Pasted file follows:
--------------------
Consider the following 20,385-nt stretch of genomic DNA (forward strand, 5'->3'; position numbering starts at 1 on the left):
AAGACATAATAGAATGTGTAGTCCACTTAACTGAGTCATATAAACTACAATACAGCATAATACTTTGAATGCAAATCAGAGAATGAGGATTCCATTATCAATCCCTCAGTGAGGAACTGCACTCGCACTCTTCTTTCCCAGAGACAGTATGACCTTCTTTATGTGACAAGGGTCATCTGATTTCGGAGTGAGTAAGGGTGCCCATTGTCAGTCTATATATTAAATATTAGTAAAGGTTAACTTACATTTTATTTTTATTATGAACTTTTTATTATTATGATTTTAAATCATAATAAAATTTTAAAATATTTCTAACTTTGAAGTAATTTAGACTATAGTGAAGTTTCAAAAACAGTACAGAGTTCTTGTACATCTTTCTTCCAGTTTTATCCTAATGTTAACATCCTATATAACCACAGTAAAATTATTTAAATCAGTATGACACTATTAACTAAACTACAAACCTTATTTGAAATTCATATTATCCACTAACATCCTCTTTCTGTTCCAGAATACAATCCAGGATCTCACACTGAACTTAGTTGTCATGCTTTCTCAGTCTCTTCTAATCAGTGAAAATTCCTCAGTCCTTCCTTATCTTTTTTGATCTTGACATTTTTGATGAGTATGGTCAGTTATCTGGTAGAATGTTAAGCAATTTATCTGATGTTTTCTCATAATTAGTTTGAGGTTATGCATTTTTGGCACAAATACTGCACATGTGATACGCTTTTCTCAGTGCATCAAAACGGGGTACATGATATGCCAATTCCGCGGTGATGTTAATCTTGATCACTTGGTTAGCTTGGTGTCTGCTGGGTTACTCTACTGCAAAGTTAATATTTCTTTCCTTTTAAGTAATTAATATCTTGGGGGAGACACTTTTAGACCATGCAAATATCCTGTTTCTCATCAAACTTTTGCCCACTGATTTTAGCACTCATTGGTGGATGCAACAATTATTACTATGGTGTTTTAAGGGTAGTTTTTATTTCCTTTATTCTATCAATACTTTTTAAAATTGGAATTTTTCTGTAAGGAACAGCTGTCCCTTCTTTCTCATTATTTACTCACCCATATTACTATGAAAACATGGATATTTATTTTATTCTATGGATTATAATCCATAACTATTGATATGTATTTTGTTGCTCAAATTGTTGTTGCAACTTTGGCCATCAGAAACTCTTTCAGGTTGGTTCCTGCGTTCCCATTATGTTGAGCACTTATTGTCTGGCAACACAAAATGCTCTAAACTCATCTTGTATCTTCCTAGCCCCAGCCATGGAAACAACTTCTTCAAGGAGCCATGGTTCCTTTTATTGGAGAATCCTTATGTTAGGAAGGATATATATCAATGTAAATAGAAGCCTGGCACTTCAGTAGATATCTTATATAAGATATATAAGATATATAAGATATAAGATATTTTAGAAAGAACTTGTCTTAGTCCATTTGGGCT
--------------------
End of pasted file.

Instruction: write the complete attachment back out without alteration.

Consider the following 20,385-nt stretch of genomic DNA (forward strand, 5'->3'; position numbering starts at 1 on the left):
AAGACATAATAGAATGTGTAGTCCACTTAACTGAGTCATATAAACTACAATACAGCATAATACTTTGAATGCAAATCAGAGAATGAGGATTCCATTATCAATCCCTCAGTGAGGAACTGCACTCGCACTCTTCTTTCCCAGAGACAGTATGACCTTCTTTATGTGACAAGGGTCATCTGATTTCGGAGTGAGTAAGGGTGCCCATTGTCAGTCTATATATTAAATATTAGTAAAGGTTAACTTACATTTTATTTTTATTATGAACTTTTTATTATTATGATTTTAAATCATAATAAAATTTTAAAATATTTCTAACTTTGAAGTAATTTAGACTATAGTGAAGTTTCAAAAACAGTACAGAGTTCTTGTACATCTTTCTTCCAGTTTTATCCTAATGTTAACATCCTATATAACCACAGTAAAATTATTTAAATCAGTATGACACTATTAACTAAACTACAAACCTTATTTGAAATTCATATTATCCACTAACATCCTCTTTCTGTTCCAGAATACAATCCAGGATCTCACACTGAACTTAGTTGTCATGCTTTCTCAGTCTCTTCTAATCAGTGAAAATTCCTCAGTCCTTCCTTATCTTTTTTGATCTTGACATTTTTGATGAGTATGGTCAGTTATCTGGTAGAATGTTAAGCAATTTATCTGATGTTTTCTCATAATTAGTTTGAGGTTATGCATTTTTGGCACAAATACTGCACATGTGATACGCTTTTCTCAGTGCATCAAAACGGGGTACATGATATGCCAATTCCGCGGTGATGTTAATCTTGATCACTTGGTTAGCTTGGTGTCTGCTGGGTTACTCTACTGCAAAGTTAATATTTCTTTCCTTTTAAGTAATTAATATCTTGGGGGAGACACTTTTAGACCATGCAAATATCCTGTTTCTCATCAAACTTTTGCCCACTGATTTTAGCACTCATTGGTGGATGCAACAATTATTACTATGGTGTTTTAAGGGTAGTTTTTATTTCCTTTATTCTATCAATACTTTTTAAAATTGGAATTTTTCTGTAAGGAACAGCTGTCCCTTCTTTCTCATTATTTACTCACCCATATTACTATGAAAACATGGATATTTATTTTATTCTATGGATTATAATCCATAACTATTGATATGTATTTTGTTGCTCAAATTGTTGTTGCAACTTTGGCCATCAGAAACTCTTTCAGGTTGGTTCCTGCGTTCCCATTATGTTGAGCACTTATTGTCTGGCAACACAAAATGCTCTAAACTCATCTTGTATCTTCCTAGCCCCAGCCATGGAAACAACTTCTTCAAGGAGCCATGGTTCCTTTTATTGGAGAATCCTTATGTTAGGAAGGATATATATCAATGTAAATAGAAGCCTGGCACTTCAGTAGATATCTTATATAAGATATATAAGATATATAAGATATAAGATATTTTAGAAAGAACTTGTCTTAGTCCATTTGGGCT